Feb 27, 2006

Say what you will about Tony Bliar, but you can’t say that he thinks small.

After noting that the progress of tyranny in the American Imperium is being slightly impaired by the teeny detail that it's all illegal and that Mount Doom on the Potomac has to occasionally go and get their minions in the Senate to retroactively legalize their crimes, the Labour party has proposed a bill that will effectively abolish Parliament, by allowing the ruling party (remember the old days when the Labour party was a liberal party?) to modify any law (including the law that allows them to modify any law) by ministerial fiat as long as it doesn't increase taxation or impose a >2 year prison sentence.

Note I said "modify any law"; those pesky "increase taxation or impose a >2 year prison sentence" clauses are just as modifiable as anything else.

Oh? And when the last law was down, and the devil turned round on you, where would you hide, Roper, the laws being all flat? This country's planted thick with laws from coast to coast - man's laws, not God's - and if you cut them down (and you're just the man to do it) d'you really think you could stand upright in the winds that would blow then? Yes, I'd give the devil benefit of law, for my own safety's sake.

Now, I'm sure it's possible that the entire stinking Labour cabinet has suddenly been struck with a realization that they've been desperately and pathetically wrong about how they should govern the country, and that they don't realize that once this incarnation of the Enabling Act was passed that a future corrupt government could use it to drag the lot of them to the gibbet, but I am not convinced. If Labour did not intend to cause harm, why would they read the bill out on a nice quiet day when almost nobody was in the House of Commons?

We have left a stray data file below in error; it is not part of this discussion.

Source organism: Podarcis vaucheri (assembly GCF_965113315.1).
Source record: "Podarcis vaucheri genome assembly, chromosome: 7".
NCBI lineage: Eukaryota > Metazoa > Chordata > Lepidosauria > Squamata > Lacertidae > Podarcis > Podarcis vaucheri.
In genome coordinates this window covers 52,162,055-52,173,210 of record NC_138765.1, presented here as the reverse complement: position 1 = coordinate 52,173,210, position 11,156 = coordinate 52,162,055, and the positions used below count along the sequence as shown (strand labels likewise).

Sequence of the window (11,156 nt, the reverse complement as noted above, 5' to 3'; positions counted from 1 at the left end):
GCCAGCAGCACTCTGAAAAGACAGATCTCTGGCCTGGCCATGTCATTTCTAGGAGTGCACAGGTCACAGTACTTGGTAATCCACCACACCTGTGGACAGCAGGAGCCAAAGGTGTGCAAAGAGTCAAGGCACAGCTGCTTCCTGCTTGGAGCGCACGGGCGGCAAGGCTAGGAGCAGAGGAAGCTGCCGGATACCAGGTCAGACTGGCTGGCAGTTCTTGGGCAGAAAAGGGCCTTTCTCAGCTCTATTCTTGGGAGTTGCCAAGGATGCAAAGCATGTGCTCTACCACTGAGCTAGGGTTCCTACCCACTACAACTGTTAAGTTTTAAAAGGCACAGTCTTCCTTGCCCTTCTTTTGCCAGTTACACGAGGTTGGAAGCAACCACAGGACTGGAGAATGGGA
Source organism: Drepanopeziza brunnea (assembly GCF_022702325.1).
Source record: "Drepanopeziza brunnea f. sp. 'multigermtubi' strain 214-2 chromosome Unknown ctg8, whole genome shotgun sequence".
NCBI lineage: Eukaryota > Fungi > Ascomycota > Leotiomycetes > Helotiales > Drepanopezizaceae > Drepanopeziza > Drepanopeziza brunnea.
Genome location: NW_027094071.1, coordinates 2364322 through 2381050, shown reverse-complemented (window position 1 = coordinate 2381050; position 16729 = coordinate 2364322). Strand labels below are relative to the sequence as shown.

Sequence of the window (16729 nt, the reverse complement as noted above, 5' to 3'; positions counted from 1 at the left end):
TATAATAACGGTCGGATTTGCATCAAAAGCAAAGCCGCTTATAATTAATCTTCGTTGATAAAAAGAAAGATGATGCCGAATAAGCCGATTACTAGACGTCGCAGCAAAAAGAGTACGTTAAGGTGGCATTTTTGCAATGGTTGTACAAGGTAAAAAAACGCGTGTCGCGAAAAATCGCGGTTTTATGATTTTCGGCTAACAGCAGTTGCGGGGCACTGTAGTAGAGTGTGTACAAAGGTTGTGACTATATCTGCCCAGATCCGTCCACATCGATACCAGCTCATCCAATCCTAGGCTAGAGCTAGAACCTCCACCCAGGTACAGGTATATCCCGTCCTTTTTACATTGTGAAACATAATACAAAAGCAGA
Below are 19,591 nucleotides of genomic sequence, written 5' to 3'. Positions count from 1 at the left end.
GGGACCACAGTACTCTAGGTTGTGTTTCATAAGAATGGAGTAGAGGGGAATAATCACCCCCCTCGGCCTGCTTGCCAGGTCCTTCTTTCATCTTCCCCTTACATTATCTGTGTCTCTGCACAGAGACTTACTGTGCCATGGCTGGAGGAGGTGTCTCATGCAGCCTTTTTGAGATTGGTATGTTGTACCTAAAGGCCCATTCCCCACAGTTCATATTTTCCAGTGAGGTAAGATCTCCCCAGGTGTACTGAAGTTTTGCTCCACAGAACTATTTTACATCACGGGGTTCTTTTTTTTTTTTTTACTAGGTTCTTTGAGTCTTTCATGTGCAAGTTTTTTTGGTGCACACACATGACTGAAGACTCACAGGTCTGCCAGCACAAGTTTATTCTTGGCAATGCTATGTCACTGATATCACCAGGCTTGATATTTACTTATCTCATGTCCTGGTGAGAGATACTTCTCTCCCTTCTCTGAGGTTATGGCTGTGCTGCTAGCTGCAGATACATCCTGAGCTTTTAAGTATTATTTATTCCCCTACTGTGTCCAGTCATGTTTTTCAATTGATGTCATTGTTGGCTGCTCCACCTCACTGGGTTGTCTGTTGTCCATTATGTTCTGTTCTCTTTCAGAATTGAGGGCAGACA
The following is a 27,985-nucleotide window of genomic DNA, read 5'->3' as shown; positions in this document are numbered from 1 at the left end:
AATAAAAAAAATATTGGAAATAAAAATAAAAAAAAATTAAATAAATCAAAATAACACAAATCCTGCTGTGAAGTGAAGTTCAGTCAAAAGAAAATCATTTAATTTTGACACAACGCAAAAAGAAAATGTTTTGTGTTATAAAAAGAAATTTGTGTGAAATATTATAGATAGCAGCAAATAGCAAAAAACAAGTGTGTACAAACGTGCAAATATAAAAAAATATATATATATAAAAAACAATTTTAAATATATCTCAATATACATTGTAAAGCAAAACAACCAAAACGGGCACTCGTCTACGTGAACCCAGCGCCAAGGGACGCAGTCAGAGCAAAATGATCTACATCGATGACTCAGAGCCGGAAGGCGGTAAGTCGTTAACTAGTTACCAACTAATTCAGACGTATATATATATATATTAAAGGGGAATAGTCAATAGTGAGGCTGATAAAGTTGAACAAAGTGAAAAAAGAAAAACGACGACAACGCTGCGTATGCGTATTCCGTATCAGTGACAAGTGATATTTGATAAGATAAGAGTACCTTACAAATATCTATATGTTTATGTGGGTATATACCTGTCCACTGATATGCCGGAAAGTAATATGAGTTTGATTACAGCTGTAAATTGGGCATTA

On a related note, I see that the movie version of Moore & Lloyd's V for Vendetta is about to be released. The comic was escapist fiction, but the movie might be more of a documentary.

New Code!

Because I'm now maintaining a bunch of R*dh*t machines at work, I've had to roll postoffice up to version 1.2.4 so I can get a version of it that can be built into a rpm package and installed on those machines. (I have been building it by hand and hand-installing it, but that way screws up the built-in package system and leaves the risk of some upgrade overwriting it with the latest version of sendmail. I like sendmail, but I don't like it enough to want to maintain it, and the alternatives (postfix, qm**l, and their ilk) replace the horrible complexity of sendmail with a DIFFERENT and less readable complexity that I can duplicate in two or three lines in a file.